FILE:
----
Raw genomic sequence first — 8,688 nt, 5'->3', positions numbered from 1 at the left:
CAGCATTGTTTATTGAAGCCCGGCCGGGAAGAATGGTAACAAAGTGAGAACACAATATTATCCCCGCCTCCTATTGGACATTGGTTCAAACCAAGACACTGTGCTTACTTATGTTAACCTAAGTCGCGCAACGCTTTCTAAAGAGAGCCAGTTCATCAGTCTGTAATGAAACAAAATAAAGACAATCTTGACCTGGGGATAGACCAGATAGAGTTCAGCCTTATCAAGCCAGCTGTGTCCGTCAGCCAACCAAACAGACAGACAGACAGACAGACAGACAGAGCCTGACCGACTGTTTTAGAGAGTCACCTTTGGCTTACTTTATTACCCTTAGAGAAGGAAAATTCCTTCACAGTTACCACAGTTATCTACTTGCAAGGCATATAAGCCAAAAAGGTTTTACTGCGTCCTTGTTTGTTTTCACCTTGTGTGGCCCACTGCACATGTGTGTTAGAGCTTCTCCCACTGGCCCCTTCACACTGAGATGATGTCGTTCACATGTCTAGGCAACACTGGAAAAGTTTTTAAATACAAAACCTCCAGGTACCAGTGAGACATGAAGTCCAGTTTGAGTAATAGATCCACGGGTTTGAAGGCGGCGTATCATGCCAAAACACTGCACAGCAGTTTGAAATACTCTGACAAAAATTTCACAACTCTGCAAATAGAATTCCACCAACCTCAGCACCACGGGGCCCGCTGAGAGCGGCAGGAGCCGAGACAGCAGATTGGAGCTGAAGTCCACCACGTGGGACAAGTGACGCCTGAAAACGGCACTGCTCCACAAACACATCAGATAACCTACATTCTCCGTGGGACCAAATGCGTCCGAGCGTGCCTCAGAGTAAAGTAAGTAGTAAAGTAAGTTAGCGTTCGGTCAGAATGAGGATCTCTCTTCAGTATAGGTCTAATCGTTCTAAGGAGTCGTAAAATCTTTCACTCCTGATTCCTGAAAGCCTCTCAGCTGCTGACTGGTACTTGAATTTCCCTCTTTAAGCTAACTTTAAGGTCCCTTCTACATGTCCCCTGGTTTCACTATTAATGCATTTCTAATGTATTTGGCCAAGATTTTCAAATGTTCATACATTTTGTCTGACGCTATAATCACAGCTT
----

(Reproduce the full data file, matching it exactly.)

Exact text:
Raw genomic sequence first — 8,688 nt, 5'->3', positions numbered from 1 at the left:
CAGCATTGTTTATTGAAGCCCGGCCGGGAAGAATGGTAACAAAGTGAGAACACAATATTATCCCCGCCTCCTATTGGACATTGGTTCAAACCAAGACACTGTGCTTACTTATGTTAACCTAAGTCGCGCAACGCTTTCTAAAGAGAGCCAGTTCATCAGTCTGTAATGAAACAAAATAAAGACAATCTTGACCTGGGGATAGACCAGATAGAGTTCAGCCTTATCAAGCCAGCTGTGTCCGTCAGCCAACCAAACAGACAGACAGACAGACAGACAGACAGAGCCTGACCGACTGTTTTAGAGAGTCACCTTTGGCTTACTTTATTACCCTTAGAGAAGGAAAATTCCTTCACAGTTACCACAGTTATCTACTTGCAAGGCATATAAGCCAAAAAGGTTTTACTGCGTCCTTGTTTGTTTTCACCTTGTGTGGCCCACTGCACATGTGTGTTAGAGCTTCTCCCACTGGCCCCTTCACACTGAGATGATGTCGTTCACATGTCTAGGCAACACTGGAAAAGTTTTTAAATACAAAACCTCCAGGTACCAGTGAGACATGAAGTCCAGTTTGAGTAATAGATCCACGGGTTTGAAGGCGGCGTATCATGCCAAAACACTGCACAGCAGTTTGAAATACTCTGACAAAAATTTCACAACTCTGCAAATAGAATTCCACCAACCTCAGCACCACGGGGCCCGCTGAGAGCGGCAGGAGCCGAGACAGCAGATTGGAGCTGAAGTCCACCACGTGGGACAAGTGACGCCTGAAAACGGCACTGCTCCACAAACACATCAGATAACCTACATTCTCCGTGGGACCAAATGCGTCCGAGCGTGCCTCAGAGTAAAGTAAGTAGTAAAGTAAGTTAGCGTTCGGTCAGAATGAGGATCTCTCTTCAGTATAGGTCTAATCGTTCTAAGGAGTCGTAAAATCTTTCACTCCTGATTCCTGAAAGCCTCTCAGCTGCTGACTGGTACTTGAATTTCCCTCTTTAAGCTAACTTTAAGGTCCCTTCTACATGTCCCCTGGTTTCACTATTAATGCATTTCTAATGTATTTGGCCAAGATTTTCAAATGTTCATACATTTTGTCTGACGCTATAATCACAGCTT